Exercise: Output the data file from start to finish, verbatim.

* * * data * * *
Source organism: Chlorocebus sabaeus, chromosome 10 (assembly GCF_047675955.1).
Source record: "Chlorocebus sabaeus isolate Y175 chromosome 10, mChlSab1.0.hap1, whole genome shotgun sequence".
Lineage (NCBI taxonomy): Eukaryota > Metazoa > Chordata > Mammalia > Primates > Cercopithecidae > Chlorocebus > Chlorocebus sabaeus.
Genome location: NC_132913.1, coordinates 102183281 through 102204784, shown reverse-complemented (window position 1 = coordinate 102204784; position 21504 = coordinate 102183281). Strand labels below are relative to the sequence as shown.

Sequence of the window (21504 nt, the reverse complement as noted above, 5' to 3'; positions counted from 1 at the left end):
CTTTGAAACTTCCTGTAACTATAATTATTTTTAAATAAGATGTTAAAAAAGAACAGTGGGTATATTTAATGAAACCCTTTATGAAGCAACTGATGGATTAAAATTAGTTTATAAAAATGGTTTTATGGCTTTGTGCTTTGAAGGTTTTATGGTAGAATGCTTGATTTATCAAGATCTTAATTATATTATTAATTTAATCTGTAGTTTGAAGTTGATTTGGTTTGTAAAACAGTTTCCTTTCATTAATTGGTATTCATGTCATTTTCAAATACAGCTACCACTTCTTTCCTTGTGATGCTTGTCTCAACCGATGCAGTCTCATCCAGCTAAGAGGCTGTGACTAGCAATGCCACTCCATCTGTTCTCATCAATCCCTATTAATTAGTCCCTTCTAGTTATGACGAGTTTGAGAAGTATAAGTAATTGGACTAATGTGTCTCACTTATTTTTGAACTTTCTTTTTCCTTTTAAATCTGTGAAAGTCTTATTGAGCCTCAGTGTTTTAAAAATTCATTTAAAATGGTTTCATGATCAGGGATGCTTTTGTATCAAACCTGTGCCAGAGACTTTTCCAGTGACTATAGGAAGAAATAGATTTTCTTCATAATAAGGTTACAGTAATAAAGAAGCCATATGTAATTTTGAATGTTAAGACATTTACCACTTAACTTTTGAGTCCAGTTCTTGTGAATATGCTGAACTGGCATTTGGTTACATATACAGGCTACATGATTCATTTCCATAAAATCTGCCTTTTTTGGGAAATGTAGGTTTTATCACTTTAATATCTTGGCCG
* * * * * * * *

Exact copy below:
Source organism: Chlorocebus sabaeus, chromosome 10 (assembly GCF_047675955.1).
Source record: "Chlorocebus sabaeus isolate Y175 chromosome 10, mChlSab1.0.hap1, whole genome shotgun sequence".
Lineage (NCBI taxonomy): Eukaryota > Metazoa > Chordata > Mammalia > Primates > Cercopithecidae > Chlorocebus > Chlorocebus sabaeus.
Genome location: NC_132913.1, coordinates 102183281 through 102204784, shown reverse-complemented (window position 1 = coordinate 102204784; position 21504 = coordinate 102183281). Strand labels below are relative to the sequence as shown.

Sequence of the window (21504 nt, the reverse complement as noted above, 5' to 3'; positions counted from 1 at the left end):
CTTTGAAACTTCCTGTAACTATAATTATTTTTAAATAAGATGTTAAAAAAGAACAGTGGGTATATTTAATGAAACCCTTTATGAAGCAACTGATGGATTAAAATTAGTTTATAAAAATGGTTTTATGGCTTTGTGCTTTGAAGGTTTTATGGTAGAATGCTTGATTTATCAAGATCTTAATTATATTATTAATTTAATCTGTAGTTTGAAGTTGATTTGGTTTGTAAAACAGTTTCCTTTCATTAATTGGTATTCATGTCATTTTCAAATACAGCTACCACTTCTTTCCTTGTGATGCTTGTCTCAACCGATGCAGTCTCATCCAGCTAAGAGGCTGTGACTAGCAATGCCACTCCATCTGTTCTCATCAATCCCTATTAATTAGTCCCTTCTAGTTATGACGAGTTTGAGAAGTATAAGTAATTGGACTAATGTGTCTCACTTATTTTTGAACTTTCTTTTTCCTTTTAAATCTGTGAAAGTCTTATTGAGCCTCAGTGTTTTAAAAATTCATTTAAAATGGTTTCATGATCAGGGATGCTTTTGTATCAAACCTGTGCCAGAGACTTTTCCAGTGACTATAGGAAGAAATAGATTTTCTTCATAATAAGGTTACAGTAATAAAGAAGCCATATGTAATTTTGAATGTTAAGACATTTACCACTTAACTTTTGAGTCCAGTTCTTGTGAATATGCTGAACTGGCATTTGGTTACATATACAGGCTACATGATTCATTTCCATAAAATCTGCCTTTTTTGGGAAATGTAGGTTTTATCACTTTAATATCTTGGCCG